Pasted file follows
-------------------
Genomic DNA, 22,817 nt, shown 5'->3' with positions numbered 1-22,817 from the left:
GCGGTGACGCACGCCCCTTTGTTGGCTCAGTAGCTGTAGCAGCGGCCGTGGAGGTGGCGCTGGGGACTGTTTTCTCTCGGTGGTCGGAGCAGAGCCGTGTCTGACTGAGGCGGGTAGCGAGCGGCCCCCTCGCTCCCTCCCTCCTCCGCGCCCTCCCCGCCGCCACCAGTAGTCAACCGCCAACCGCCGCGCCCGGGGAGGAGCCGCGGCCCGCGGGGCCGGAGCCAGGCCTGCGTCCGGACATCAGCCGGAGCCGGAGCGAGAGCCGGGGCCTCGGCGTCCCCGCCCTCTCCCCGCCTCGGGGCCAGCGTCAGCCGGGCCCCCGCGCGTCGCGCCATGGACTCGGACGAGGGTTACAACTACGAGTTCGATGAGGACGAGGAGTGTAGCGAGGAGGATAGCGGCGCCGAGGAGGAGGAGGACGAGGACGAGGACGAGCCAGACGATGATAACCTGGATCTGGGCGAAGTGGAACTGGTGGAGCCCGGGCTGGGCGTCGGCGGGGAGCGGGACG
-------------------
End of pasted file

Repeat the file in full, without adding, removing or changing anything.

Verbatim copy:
Genomic DNA, 22,817 nt, shown 5'->3' with positions numbered 1-22,817 from the left:
GCGGTGACGCACGCCCCTTTGTTGGCTCAGTAGCTGTAGCAGCGGCCGTGGAGGTGGCGCTGGGGACTGTTTTCTCTCGGTGGTCGGAGCAGAGCCGTGTCTGACTGAGGCGGGTAGCGAGCGGCCCCCTCGCTCCCTCCCTCCTCCGCGCCCTCCCCGCCGCCACCAGTAGTCAACCGCCAACCGCCGCGCCCGGGGAGGAGCCGCGGCCCGCGGGGCCGGAGCCAGGCCTGCGTCCGGACATCAGCCGGAGCCGGAGCGAGAGCCGGGGCCTCGGCGTCCCCGCCCTCTCCCCGCCTCGGGGCCAGCGTCAGCCGGGCCCCCGCGCGTCGCGCCATGGACTCGGACGAGGGTTACAACTACGAGTTCGATGAGGACGAGGAGTGTAGCGAGGAGGATAGCGGCGCCGAGGAGGAGGAGGACGAGGACGAGGACGAGCCAGACGATGATAACCTGGATCTGGGCGAAGTGGAACTGGTGGAGCCCGGGCTGGGCGTCGGCGGGGAGCGGGACG